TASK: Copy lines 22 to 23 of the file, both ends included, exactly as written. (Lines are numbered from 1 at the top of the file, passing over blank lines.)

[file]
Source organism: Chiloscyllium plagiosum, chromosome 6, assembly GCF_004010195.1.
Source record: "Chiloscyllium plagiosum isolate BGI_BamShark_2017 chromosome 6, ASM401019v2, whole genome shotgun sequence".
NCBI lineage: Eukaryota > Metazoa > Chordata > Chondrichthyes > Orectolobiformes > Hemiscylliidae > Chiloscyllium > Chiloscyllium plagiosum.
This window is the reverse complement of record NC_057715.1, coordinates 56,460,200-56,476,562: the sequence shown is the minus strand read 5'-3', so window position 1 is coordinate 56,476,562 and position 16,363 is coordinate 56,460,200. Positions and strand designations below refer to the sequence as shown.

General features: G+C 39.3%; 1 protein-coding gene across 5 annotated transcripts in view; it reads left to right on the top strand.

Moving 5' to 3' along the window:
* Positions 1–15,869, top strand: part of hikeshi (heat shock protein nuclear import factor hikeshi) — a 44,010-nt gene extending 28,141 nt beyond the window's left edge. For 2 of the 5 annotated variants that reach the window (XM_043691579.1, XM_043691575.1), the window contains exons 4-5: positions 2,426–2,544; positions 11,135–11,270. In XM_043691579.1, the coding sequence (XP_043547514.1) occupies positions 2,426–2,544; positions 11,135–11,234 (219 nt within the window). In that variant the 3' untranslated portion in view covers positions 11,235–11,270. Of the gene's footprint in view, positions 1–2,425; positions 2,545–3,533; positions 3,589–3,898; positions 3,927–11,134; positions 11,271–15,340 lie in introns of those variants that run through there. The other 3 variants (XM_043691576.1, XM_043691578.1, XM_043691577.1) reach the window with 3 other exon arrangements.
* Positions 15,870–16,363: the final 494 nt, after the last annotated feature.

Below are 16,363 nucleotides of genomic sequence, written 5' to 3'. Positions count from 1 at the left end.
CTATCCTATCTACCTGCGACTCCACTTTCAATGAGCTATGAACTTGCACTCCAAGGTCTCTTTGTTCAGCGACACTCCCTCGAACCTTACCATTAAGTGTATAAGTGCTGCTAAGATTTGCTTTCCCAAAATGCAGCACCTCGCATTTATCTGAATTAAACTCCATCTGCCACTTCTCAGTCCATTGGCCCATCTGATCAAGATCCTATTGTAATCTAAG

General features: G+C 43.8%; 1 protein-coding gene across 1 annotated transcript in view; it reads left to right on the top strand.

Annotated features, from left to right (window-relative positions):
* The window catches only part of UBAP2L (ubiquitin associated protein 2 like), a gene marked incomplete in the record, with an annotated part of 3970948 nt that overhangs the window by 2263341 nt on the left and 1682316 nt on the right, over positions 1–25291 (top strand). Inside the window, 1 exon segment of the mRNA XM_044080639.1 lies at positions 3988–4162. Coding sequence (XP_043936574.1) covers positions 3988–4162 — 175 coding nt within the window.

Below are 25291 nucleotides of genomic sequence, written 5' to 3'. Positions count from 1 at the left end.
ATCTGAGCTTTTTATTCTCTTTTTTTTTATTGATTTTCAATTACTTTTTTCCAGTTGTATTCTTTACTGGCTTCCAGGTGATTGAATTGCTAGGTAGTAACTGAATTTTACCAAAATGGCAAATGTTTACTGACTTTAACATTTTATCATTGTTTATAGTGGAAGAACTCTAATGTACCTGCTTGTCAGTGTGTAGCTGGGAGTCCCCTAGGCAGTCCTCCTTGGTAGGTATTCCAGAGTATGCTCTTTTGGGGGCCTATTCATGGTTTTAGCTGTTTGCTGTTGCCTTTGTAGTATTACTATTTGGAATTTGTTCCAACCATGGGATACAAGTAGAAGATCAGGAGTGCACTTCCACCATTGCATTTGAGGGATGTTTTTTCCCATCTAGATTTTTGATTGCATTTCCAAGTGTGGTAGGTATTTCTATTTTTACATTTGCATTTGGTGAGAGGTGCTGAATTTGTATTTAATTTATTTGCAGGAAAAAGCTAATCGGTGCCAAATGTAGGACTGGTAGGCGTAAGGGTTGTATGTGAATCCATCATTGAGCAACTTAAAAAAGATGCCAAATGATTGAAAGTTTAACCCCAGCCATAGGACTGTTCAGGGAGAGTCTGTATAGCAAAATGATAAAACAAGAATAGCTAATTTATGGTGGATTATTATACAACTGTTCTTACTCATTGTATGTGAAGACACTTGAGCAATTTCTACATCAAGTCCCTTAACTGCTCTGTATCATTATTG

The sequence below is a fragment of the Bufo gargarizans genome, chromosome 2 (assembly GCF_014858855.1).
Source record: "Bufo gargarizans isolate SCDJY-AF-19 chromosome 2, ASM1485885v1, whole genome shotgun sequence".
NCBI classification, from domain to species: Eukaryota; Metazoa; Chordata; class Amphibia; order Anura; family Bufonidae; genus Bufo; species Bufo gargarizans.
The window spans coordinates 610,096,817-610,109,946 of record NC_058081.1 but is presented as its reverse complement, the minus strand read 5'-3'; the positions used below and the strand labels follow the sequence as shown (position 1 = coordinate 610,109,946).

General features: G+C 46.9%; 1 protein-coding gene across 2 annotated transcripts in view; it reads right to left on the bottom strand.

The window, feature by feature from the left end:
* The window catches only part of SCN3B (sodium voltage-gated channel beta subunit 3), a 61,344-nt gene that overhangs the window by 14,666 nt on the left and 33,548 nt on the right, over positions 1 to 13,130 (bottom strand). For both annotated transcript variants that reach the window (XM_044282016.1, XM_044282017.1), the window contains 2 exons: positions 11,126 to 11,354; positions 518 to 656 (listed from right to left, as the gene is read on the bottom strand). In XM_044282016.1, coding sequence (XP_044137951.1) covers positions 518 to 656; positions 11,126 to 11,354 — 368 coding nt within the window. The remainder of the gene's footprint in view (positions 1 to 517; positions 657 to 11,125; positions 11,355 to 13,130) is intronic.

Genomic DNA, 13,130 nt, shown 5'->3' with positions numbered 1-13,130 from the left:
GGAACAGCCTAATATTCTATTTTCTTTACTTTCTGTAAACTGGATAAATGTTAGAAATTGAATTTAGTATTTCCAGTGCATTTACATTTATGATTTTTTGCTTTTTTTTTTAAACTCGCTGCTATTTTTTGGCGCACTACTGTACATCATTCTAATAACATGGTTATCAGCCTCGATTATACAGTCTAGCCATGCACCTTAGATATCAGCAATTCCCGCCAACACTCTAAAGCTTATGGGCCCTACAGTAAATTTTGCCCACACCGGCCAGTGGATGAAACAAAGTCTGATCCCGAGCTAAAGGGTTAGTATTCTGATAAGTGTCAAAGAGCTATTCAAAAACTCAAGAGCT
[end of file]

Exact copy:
* The window catches only part of SCN3B (sodium voltage-gated channel beta subunit 3), a 61,344-nt gene that overhangs the window by 14,666 nt on the left and 33,548 nt on the right, over positions 1 to 13,130 (bottom strand). For both annotated transcript variants that reach the window (XM_044282016.1, XM_044282017.1), the window contains 2 exons: positions 11,126 to 11,354; positions 518 to 656 (listed from right to left, as the gene is read on the bottom strand). In XM_044282016.1, coding sequence (XP_044137951.1) covers positions 518 to 656; positions 11,126 to 11,354 — 368 coding nt within the window. The remainder of the gene's footprint in view (positions 1 to 517; positions 657 to 11,125; positions 11,355 to 13,130) is intronic.

Genomic DNA, 13,130 nt, shown 5'->3' with positions numbered 1-13,130 from the left: